Wednesday, November 9, 2011

Cars 2's British Intelligence

An Oscar-winning movie legend, an accomplished actress of stage and screen and a cross-dressing stand-up comedian. Quite a diverse trio makes up the British voice cast of Cars 2, Pixar's hit summer release now available on Blu-ray, DVD and movie download. Even with their varying backgrounds, though, the Brits easily found a common ground in their admiration for Pixar and director John Lasseter, despite never getting to see each other during production.

Comedian Eddie Izzard voices Sir Miles Axlerod in Cars 2.
"I love doing animation," says Eddie Izzard, the voice of Cars 2's Richard Branson-esque tycoon and adventurer Sir Miles Axlerod. "But, I get upset that I never get the chance to meet the other actors in the movie. It never happens. We always record our dialogue alone in a sound booth. We don't meet each other until the promotional stage. It always feels a little strange to meet someone for the first time, even though you've been working on the same project for a couple of years."

Izzard is no stranger to animation, having voiced characters in several other films, most notably the caustic koala bear Nigel in The Wild. Sir Miles, the racing promoter who brings Lightning McQueen and a host of international race cars together to compete in the World Grand Prix, was somewhat of a departure for the comedian, who's more prone to waxing funny on topics ranging from religion to Stonehenge to evil giraffes, oftentimes doing so in full drag. "When it comes to Sir Miles Axlerod," he says, "I just had to be as real as I possibly could, but not use any of my comedy skills. I had to play Miles as a very straight-laced character, so I was very jealous of other actors like Larry the Cable Guy (Mater) who got to use their comedy chops in the recording booth."

Also playing it fairly straight (as straight as you can in a world of talking cars) was Emily Mortimer, daughter of the late author and screenwriter John Mortimer (Rumpole of the Bailey). Emily took a direct approach to her character, the earnest and competent spy car Holly Shiftwell. Says she, "They just wanted me to play the character from my own personal point of view. Obviously, she's a spy car and there are lots of technical words to get my mouth around, but I just put myself in her situation. I imagined that I was going through whatever she goes through in the story."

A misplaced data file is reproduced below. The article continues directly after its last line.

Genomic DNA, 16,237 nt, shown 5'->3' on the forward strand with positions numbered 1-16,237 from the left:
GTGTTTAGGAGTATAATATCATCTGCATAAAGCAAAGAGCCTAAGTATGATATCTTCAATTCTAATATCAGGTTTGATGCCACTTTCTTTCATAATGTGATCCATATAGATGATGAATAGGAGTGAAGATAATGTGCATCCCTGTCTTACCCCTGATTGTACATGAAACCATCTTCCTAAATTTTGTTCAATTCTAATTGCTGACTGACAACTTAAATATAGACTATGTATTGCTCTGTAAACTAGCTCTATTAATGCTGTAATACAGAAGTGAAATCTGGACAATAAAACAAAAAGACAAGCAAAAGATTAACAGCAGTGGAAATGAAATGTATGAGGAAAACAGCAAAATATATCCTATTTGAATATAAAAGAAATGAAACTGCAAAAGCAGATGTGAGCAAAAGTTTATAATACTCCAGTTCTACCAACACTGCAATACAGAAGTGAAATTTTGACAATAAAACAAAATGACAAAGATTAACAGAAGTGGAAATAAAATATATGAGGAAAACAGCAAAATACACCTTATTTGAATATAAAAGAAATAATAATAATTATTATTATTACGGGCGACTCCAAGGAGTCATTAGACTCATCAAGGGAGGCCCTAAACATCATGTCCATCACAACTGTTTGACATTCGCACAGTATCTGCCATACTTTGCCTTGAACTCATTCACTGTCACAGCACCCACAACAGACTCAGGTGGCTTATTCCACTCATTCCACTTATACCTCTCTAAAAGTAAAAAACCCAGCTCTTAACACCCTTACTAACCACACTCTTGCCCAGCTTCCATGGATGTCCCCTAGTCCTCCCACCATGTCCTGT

Emily Mortimer (l.) with Cars 2 director John Lasseter.
Emily put a lot of faith in director John Lasseter to help her find the heart of her character, a challenging feat when you're grinding away alone inside a recording studio. "Everything is very slow and gradual on an animated film," says Emily. "It's not like on a regular movie where you're given a shooting script and you know everything that's going to happen. You're completely reliant on the director to paint a picture and give you a feeling of what's going on. It's a very organic process.

"I found myself completely relying on (John Lasseter). He would guide me through the story and you know you're in safe hands with him. I would have freaked out if it had been anyone else, but John was amazing."

More comfortable in the recording studio was Academy Award-winner Michael Caine, a veteran of radio, movies and television for over 50 years. "I've done a lot of radio in my life," he says. "I did a number of radio plays for the BBC when I was young, so I'm used to the style of work where you just use your voice. Projects like this are always great for me because I have a very distinctive voice. I open my mouth and everybody knows it's me."

That recognizable voice solidly lent itself to Caine's character Finn McMissile, a super spy that mentors the young Holly Shiftwell and convinces himself that the dimwitted tow truck Mater is somehow an American master spy. Spies come easy to Caine, who played counter-espionage agent Harry Palmer in a number of films, most notably 1965's The Ipcress File. Palmer is a complete 180 from the flashy Finn, however, who has more in common with Palmer's more suave movie contemporary, James Bond. "Harry Palmer was an ordinary guy," says Caine. "He did his own shopping in the supermarket so there was a reality to it. That's exactly what some spies did back then. They pretended to be ordinary people. A friend of mine met (former Russion President) Vladimir Putin once. Putin was in the KGB, but he said to my friend, 'Tell Mr. Caine we used to watch all his movies and laugh because he was such a clever spy. We were never that clever!'

London concept art with "Big Bentley" in the background.
For Cars 2 to take its main characters on a trip around the world beyond the safe confines of Radiator Springs, authenticity was key. Destinations such as Tokyo, Paris and the fictional Porto Corsa (a cross between Portofino, Italy and Monaco) were designed by the filmmakers to look as real as possible, even in a world populated by cars. To create London, the Pixar artists designed close to 20 miles of environment and landscape, an effort not lost on the British cast. "The attention to detail is outstanding," says Izzard, "especially when it comes to the London scenes in the film. I've run the London Marathon, so I know certain areas of the city intimately. When the film pans along The Mall towards Buckingham Palace, I've run there and that is definitely the London that I know. They've done a fantastic job in recreating it in a Cars style."

Adds Caine, "I think it requires a great deal of patience to create an animated film and I have very little patience. John Lasseter is a fabulous director and he must have tons of patience. He's very good with actors. The actors' relationship with the director when you do these sorts of movies is far more intimate than it is with a director on other movies. He's the best."

Related Stories:
'Cars 2' Rules the Road
A 'Cars 2' Toy Story

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